Charly Bliss, Guppy

Post Author: Sophie Kemp

There is something anxious in Eva Hendricks’ voice when she sings as Charly Bliss. It’s a feeling that is unmistakable. You feel pressurized, like you either have no control over what you are saying or are restricting yourself so much you can’t even flinch. In Charly Bliss’ new album Guppy this absolute anxiousness is as much of a street marker as all of those shitty suburban strip malls and terrible first kisses that so brilliantly map out the album.
Guppy as an album, and as a world, opens up into a place of nostalgia. It’s homage to the ‘90s. Each track is tight and ultra fast. Hendricks sings with a tone that is sugary sweet; it’s so loud and so bright it gives you an instant head rush. When matched with the bright pop punk riffs and lightning fast drumming, the record feels like watching old Nickelodeon shows way too late at night. It is a record that is at its best when you’re at your most uncomfortable.
The images are stark: Most notably on “Westermarck” we hear sticky and sweaty lyricism about cousins kissing. As the song plays out, the story unfurls: Hendrick talks about how weird and horrible to be in your early 20s. The track is met with grueling bass and one of the album’s many guitar solos. The vocals in the track are looped, Hendricks sings with ennui in her voice on one layer and in the second, she repeats the song title, over and over again. In “Ruby,” a song that originally came out as a single a little over a year ago the anxiety comes back. This time in the form of feeling “too stupid to stay and too freaked out to drive.” The song also includes lines about passing out on the subway and checking in with a bad boyfriend before trying to make plans. One track later we hear “DQ,” which feels like a fuck you to someone who hurt Hendricks but is also simultaneously an open discussion of insecurity. It’s a song about peeing yourself on the trampoline. About wanting to be a kid but feeling constantly bombarded and genuinely freaked out by the future.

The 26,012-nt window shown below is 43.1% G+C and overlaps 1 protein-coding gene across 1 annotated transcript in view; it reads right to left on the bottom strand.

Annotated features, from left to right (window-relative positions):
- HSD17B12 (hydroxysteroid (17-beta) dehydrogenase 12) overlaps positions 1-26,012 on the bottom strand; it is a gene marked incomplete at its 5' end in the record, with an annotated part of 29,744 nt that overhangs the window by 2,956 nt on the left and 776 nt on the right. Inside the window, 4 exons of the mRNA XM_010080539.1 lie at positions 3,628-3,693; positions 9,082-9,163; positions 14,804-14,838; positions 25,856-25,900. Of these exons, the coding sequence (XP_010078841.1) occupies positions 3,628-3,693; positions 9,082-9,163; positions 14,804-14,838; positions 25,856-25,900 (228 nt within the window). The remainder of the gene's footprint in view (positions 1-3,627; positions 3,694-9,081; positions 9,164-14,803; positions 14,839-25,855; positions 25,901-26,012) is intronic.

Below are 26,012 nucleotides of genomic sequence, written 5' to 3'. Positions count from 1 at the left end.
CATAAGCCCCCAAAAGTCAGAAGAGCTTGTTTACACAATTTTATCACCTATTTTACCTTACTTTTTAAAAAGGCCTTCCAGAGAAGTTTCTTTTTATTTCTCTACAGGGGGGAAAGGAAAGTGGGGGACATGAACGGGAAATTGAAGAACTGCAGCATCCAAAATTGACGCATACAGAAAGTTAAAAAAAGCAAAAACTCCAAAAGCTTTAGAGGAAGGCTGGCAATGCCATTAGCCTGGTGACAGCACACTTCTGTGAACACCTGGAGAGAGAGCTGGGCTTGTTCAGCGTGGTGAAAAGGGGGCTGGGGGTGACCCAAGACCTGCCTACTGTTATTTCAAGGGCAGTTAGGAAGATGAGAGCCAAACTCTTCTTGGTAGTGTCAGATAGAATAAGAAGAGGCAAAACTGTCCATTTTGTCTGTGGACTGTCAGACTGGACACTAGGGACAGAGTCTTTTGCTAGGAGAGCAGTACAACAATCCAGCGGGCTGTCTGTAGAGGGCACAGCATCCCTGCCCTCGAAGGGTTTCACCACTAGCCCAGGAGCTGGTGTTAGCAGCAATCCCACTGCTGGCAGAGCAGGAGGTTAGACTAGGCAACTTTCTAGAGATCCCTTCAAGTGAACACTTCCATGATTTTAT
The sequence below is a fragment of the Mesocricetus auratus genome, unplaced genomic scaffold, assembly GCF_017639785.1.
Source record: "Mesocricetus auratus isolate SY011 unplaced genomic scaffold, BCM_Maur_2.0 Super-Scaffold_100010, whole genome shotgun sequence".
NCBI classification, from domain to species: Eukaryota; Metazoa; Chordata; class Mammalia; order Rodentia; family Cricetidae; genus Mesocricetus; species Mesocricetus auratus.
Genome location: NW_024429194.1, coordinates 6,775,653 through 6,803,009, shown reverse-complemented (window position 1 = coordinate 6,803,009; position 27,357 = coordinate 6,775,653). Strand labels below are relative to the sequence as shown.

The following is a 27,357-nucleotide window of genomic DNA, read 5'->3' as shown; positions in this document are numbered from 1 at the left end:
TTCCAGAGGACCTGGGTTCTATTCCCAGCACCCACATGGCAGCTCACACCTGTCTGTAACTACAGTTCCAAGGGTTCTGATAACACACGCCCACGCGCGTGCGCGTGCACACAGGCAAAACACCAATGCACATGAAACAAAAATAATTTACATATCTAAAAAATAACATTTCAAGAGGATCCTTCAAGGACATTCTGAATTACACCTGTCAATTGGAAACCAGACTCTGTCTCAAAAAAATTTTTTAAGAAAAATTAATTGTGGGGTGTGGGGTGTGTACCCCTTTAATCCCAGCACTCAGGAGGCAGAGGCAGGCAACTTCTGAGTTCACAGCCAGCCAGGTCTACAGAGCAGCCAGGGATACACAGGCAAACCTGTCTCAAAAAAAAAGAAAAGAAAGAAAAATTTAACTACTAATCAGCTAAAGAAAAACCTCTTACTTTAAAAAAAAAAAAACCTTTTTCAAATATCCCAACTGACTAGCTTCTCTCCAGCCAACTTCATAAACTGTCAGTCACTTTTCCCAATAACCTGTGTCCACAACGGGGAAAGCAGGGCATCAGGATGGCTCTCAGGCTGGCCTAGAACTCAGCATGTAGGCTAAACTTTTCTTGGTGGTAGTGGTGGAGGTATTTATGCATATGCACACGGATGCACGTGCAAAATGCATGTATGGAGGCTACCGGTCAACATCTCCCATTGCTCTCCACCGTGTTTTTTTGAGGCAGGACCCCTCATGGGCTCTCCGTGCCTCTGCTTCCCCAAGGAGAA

Guppy is bleak nostalgia. It pays homage to the very best music of the 90s and early 2000s but done in a way that never feels trite. This record is honest. It’s a confessional piece of music told through by a band that is the very essence of getting covered in green slime à la Kid’s Choice Awards. Charly Bliss’ world isn’t a fun one but it’s one you will somehow never want to leave.
Guppy is available now. Keep up with Charly Bliss here.